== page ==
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Party Endorsements Damage Freedom

Party endorsements are common practice in Pennsylvania. A vestige of the bad old days of smoke filled back rooms, where party bosses selected candidates to receive party support and favors, endorsements have come under fire in recent years.
The most compelling reason is that voters feel disenfranchised. Another reason is that endorsement processes appear to favor weak, moderate, wishy-washy candidates who do not stand on their own merits or strong personal character, but rather people who will do and say what they are told.
Feeling fed up with milquetoast candidates who seem to stand for nothing but being everything to everyone, increasing numbers of Republican voters are rejecting the party endorsement process.
Pennsylvania is one of the last states to do endorsements, and the effort to end it is from the ground-up, led by grass roots candidates as well as former elected officials now on the outside of the party. Rick Santorum and Sam Rohrer are two examples. Santorum is running for president, and Rohrer for US senate.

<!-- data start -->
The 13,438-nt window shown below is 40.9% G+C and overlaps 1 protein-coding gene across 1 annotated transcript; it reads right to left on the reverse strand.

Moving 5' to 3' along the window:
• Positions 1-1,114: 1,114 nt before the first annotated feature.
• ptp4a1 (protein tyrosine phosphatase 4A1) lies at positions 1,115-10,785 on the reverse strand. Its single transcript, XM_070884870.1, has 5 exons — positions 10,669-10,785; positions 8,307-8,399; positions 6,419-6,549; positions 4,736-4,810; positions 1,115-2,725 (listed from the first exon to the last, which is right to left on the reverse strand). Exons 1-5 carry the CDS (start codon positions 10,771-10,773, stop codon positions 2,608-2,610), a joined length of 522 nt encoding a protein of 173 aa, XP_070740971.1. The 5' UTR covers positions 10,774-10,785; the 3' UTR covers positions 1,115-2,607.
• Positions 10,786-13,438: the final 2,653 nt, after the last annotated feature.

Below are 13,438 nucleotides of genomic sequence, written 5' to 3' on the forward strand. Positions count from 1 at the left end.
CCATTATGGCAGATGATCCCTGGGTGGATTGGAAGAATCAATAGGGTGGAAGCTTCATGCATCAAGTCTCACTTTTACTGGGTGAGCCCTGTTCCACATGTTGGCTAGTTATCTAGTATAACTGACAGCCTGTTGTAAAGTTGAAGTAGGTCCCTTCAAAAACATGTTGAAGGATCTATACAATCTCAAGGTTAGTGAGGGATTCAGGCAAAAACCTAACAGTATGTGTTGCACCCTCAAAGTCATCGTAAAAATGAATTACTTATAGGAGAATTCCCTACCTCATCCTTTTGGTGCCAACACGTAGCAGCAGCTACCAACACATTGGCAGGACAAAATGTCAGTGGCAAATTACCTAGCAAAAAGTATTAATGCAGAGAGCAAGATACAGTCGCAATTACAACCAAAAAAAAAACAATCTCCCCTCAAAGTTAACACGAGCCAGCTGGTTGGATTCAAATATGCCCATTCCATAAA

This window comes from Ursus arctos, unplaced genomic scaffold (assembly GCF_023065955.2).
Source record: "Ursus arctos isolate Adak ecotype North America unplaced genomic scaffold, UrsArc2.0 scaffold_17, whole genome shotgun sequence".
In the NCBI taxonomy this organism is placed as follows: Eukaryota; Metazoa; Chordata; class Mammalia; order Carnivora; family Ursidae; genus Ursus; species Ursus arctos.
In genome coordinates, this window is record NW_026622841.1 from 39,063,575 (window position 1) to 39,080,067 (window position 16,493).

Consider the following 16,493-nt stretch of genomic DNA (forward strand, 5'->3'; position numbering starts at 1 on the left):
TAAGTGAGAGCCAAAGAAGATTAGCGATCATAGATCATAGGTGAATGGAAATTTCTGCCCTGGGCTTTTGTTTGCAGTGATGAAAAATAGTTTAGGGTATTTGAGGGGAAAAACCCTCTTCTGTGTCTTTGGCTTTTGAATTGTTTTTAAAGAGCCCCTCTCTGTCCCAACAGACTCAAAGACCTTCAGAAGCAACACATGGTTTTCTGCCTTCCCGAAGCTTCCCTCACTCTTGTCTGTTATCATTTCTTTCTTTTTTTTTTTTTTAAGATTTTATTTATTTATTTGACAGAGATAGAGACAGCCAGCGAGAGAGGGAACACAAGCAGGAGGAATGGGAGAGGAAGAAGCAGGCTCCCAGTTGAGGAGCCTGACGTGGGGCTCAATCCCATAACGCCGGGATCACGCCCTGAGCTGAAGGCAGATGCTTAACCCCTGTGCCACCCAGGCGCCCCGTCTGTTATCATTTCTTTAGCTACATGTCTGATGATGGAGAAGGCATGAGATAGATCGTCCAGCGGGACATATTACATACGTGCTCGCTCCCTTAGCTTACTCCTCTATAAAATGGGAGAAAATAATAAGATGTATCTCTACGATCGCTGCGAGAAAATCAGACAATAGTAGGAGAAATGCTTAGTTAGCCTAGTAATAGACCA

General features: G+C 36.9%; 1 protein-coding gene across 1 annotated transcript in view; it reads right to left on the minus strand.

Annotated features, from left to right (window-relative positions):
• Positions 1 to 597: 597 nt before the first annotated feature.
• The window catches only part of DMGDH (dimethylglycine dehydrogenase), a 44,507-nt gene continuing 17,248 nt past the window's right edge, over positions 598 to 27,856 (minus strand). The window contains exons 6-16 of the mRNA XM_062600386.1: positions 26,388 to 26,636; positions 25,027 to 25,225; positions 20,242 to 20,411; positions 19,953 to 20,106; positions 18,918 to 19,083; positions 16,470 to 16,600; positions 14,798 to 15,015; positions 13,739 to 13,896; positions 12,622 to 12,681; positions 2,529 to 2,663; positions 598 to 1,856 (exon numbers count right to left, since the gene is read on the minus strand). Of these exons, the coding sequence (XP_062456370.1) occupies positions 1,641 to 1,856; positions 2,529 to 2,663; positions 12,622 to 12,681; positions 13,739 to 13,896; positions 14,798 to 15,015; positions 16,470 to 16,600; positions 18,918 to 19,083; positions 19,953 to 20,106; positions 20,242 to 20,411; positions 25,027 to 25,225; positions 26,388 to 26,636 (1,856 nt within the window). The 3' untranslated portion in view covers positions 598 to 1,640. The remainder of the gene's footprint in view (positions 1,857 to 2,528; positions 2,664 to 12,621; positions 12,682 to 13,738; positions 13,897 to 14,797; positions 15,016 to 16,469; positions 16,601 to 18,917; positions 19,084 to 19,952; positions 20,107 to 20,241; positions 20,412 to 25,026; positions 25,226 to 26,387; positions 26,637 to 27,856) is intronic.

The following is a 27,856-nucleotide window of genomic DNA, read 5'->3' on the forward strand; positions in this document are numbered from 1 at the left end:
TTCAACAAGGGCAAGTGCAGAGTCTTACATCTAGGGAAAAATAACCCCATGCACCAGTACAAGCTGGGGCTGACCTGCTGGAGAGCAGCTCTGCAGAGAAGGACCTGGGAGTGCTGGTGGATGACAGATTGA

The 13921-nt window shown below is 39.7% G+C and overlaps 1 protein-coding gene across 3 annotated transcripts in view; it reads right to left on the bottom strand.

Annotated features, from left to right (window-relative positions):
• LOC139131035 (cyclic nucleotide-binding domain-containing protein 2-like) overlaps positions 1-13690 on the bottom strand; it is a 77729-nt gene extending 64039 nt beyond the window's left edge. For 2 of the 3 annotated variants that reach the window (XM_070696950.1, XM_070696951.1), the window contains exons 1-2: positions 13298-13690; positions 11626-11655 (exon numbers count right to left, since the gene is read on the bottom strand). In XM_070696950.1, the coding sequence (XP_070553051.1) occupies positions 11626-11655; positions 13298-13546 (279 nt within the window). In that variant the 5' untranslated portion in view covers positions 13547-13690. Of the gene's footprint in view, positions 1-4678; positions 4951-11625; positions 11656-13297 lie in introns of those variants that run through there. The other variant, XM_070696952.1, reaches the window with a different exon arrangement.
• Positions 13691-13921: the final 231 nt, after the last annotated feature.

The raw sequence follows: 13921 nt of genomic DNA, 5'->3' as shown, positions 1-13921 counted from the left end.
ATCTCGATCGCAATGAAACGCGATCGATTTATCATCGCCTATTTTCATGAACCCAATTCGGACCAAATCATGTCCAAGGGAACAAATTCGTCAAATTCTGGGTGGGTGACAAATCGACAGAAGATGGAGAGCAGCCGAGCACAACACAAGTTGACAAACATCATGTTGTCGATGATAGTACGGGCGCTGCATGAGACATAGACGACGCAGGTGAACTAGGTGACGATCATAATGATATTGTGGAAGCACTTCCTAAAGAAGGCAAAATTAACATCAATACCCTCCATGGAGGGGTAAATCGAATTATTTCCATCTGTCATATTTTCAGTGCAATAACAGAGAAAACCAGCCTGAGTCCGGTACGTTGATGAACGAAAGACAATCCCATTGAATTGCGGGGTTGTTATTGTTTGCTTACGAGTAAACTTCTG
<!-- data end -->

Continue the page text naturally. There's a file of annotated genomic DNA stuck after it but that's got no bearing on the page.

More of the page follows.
Governor Tom Corbett recently endorsed Steve Welch for the US senate nomination, but it may boomerang. Welch was recently a registered Democrat who apparently voted for Barack Hussein Obama. I met Welch, and he publicly denied voting for Obama, but like others in the room at the time, his disavowal seemed untrue to me and was met with great skepticism by the conservative activists in the room.
It’s likely that Welch will come under fire for this as well as his unclear positions on important policy positions. He does come across as a heck of a nice guy. But more and more conservatives want gritty leaders who will stick to their guns, and they reject endorsements that promote candidates like Welch.
My own wish is that the Republican Party not make any endorsements.

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